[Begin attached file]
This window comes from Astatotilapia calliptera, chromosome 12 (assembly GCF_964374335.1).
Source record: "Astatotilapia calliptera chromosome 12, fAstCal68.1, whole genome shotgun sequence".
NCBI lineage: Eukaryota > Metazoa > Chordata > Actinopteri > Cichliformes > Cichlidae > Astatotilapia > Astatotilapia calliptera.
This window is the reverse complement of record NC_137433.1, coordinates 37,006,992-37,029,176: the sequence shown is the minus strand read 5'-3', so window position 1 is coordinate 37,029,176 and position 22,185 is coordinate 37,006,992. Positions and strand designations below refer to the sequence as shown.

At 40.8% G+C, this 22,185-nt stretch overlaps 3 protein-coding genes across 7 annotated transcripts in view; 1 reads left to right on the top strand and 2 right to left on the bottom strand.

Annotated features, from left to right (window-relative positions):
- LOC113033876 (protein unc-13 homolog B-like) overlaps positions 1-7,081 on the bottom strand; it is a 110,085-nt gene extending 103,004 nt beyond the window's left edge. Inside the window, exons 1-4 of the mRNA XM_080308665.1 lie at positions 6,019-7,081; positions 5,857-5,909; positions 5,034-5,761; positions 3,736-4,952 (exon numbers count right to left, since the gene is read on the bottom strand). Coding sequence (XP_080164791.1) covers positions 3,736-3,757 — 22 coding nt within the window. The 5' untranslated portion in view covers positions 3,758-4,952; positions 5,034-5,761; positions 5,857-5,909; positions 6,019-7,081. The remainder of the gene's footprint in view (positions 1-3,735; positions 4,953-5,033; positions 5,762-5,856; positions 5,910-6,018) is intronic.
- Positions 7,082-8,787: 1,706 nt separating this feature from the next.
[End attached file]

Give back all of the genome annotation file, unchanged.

This window comes from Astatotilapia calliptera, chromosome 12 (assembly GCF_964374335.1).
Source record: "Astatotilapia calliptera chromosome 12, fAstCal68.1, whole genome shotgun sequence".
NCBI lineage: Eukaryota > Metazoa > Chordata > Actinopteri > Cichliformes > Cichlidae > Astatotilapia > Astatotilapia calliptera.
This window is the reverse complement of record NC_137433.1, coordinates 37,006,992-37,029,176: the sequence shown is the minus strand read 5'-3', so window position 1 is coordinate 37,029,176 and position 22,185 is coordinate 37,006,992. Positions and strand designations below refer to the sequence as shown.

At 40.8% G+C, this 22,185-nt stretch overlaps 3 protein-coding genes across 7 annotated transcripts in view; 1 reads left to right on the top strand and 2 right to left on the bottom strand.

Annotated features, from left to right (window-relative positions):
- LOC113033876 (protein unc-13 homolog B-like) overlaps positions 1-7,081 on the bottom strand; it is a 110,085-nt gene extending 103,004 nt beyond the window's left edge. Inside the window, exons 1-4 of the mRNA XM_080308665.1 lie at positions 6,019-7,081; positions 5,857-5,909; positions 5,034-5,761; positions 3,736-4,952 (exon numbers count right to left, since the gene is read on the bottom strand). Coding sequence (XP_080164791.1) covers positions 3,736-3,757 — 22 coding nt within the window. The 5' untranslated portion in view covers positions 3,758-4,952; positions 5,034-5,761; positions 5,857-5,909; positions 6,019-7,081. The remainder of the gene's footprint in view (positions 1-3,735; positions 4,953-5,033; positions 5,762-5,856; positions 5,910-6,018) is intronic.
- Positions 7,082-8,787: 1,706 nt separating this feature from the next.